Multicultural Care: A Clinician's Guide to Cultural Competence, by Lillian Comas-Diaz, PhD, American Psychological Association, (2011)
Tools for developing a multicultural therapeutic relationship as well as tools for integrating multicultural sensitivity into clinical practice are reviewed. Each chapter discusses the application of cultural competence to a different aspect of clinical practice.

Principles and Practice of Grief Counseling, by Howard Winouker, PhD and Darcy Harris, PhD, Springer Publishing Company (2012)
Grief counseling is presented as distinct from other therapeutic issues. The goal of counseling bereaved individuals is one of facilitating the healthy and adaptive aspects of the grief process. Grief is presented as a response to losses that are both death and non-death related. The text also addresses grief counseling with special populations, ethical issues, and self-care concerns for counselors. Case studies, discussion and reflection questions, and suggested additional resources are included in each chapter.

Psychological Treatment of Older Adults: a Holistic Model, by Lee Hyer, PhD, Springer Publishing (2014) Presents a unique interdisciplinary approach to the assessment and treatment of psychosocial impairment in older adults. This approach, called "Watch and Wait," is grounded in a "whole person" model of care rather than one that addresses symptoms or syndromes in isolation. This model advocates relationship building, prevention, psychoeducation, multipronged interventions for comorbid problems, and communication. It does so in the context of a multidisciplinary health care team, the patient, and family. This is an excellent mental health and aging resource book.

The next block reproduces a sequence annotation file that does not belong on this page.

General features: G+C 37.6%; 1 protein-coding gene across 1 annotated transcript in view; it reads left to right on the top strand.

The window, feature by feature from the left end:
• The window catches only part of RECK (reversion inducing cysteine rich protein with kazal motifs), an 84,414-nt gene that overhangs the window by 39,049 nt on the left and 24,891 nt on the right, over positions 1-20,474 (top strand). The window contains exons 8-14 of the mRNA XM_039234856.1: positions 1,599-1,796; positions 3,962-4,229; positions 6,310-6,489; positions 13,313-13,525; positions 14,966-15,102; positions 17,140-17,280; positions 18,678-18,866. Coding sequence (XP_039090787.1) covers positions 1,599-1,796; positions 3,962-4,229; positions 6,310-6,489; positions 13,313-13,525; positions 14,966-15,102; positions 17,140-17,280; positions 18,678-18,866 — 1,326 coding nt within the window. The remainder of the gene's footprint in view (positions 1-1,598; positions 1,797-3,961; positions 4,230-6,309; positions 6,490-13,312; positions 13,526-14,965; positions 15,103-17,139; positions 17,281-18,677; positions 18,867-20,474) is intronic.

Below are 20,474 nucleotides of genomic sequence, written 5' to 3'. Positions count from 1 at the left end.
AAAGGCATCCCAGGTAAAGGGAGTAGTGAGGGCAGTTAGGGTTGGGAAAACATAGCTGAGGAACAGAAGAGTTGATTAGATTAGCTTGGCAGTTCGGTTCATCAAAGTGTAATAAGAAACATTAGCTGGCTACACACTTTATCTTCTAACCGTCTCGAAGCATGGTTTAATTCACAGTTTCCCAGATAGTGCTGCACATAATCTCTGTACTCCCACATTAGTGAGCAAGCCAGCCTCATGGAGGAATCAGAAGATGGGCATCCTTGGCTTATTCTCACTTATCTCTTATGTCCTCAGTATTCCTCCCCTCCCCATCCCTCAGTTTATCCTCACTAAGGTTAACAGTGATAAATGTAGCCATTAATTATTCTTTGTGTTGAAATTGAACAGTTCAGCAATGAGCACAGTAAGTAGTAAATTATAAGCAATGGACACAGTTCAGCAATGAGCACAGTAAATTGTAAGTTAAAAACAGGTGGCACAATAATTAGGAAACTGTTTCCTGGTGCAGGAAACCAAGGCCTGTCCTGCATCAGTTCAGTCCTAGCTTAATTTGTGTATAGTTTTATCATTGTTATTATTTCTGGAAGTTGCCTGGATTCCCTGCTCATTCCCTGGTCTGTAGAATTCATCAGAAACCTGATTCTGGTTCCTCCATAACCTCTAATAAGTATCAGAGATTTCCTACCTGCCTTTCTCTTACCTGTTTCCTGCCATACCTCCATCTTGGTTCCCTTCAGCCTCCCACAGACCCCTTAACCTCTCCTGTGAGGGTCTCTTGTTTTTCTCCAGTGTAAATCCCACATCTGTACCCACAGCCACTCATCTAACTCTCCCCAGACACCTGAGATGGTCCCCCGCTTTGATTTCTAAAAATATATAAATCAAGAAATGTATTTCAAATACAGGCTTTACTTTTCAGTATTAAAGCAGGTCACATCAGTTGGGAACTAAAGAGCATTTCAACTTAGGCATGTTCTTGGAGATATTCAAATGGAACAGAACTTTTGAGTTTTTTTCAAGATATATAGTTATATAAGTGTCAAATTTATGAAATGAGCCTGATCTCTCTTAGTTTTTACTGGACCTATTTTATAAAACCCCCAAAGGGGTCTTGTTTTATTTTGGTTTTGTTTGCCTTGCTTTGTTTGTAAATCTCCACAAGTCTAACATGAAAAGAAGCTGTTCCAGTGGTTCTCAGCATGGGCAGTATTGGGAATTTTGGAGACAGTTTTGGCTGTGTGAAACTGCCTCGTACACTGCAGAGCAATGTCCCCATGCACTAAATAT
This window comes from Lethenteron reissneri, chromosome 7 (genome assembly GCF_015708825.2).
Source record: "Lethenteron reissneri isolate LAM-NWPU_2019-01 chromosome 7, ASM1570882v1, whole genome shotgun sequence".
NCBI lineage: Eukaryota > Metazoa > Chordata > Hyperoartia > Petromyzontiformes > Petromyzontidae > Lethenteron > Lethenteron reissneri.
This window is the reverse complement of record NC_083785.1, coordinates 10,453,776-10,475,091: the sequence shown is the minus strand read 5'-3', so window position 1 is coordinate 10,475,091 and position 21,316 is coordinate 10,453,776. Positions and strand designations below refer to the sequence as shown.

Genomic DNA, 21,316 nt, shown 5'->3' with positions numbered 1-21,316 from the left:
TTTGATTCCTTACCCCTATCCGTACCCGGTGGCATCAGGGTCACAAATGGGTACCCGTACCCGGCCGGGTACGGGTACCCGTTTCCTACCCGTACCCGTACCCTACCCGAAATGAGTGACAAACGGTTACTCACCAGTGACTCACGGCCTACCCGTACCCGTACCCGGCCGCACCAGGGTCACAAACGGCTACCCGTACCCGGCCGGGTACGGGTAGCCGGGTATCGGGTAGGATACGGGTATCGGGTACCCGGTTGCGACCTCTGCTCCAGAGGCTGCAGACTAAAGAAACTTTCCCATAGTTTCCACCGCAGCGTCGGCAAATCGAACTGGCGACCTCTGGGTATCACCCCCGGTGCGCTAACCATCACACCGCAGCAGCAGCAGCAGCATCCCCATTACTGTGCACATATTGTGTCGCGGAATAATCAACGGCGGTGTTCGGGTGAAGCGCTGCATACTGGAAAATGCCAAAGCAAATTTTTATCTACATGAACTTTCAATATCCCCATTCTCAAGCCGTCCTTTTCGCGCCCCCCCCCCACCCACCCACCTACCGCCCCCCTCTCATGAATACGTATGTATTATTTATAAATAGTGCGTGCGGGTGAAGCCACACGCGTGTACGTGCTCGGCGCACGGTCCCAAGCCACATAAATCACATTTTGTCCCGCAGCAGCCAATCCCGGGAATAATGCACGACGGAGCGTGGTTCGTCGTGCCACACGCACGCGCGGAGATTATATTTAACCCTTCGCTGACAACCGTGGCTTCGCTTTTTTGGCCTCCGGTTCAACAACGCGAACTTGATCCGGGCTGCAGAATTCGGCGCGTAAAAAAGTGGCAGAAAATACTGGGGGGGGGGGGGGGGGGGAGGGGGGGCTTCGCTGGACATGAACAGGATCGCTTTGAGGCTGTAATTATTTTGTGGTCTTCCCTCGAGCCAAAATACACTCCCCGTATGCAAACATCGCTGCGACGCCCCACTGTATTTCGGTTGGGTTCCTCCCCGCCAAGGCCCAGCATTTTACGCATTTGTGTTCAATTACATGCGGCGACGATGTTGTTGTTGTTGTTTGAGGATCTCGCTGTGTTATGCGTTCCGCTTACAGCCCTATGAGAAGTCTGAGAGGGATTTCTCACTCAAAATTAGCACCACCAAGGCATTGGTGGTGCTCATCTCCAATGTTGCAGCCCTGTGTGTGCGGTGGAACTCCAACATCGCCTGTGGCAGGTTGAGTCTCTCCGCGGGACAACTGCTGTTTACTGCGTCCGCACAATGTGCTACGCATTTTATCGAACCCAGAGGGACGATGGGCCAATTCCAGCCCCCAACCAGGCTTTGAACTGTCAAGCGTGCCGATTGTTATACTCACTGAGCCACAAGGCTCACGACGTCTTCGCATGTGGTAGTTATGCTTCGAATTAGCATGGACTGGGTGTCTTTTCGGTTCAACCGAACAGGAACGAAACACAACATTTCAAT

The Older Adult Psychotherapy Treatment Planner, 2nd Ed., by Arthur E. Jongsma, Deborah W. Frazer and Gregory A. Hinrichsen, John Wiley & Sons (2011)
Provides 30 behaviorally based presenting problems and over 1,000 prewritten treatment goals, objectives and evidence-based treatment interventions. A sample treatment plan is included that meets requirements for most third-party payers and accrediting agencies.

Trauma Practice: Tools for Stabilization and Recovery, by A. B. Baranowsky, J. E. Gentry, D. F. Schultz, Hogrefe Publishing, (2011)
Herman’s Triphasic Model: Safety and Stabilization, Remembrance and Mourning, and Reconnection are the framework for presenting techniques, protocols, and interventions in the four categories of cognitive, behavioral, body oriented, and emotional/relational to assist the clinician. There is a section on Integrative & Clinician Self-Care Models for the practitioner working with trauma patients.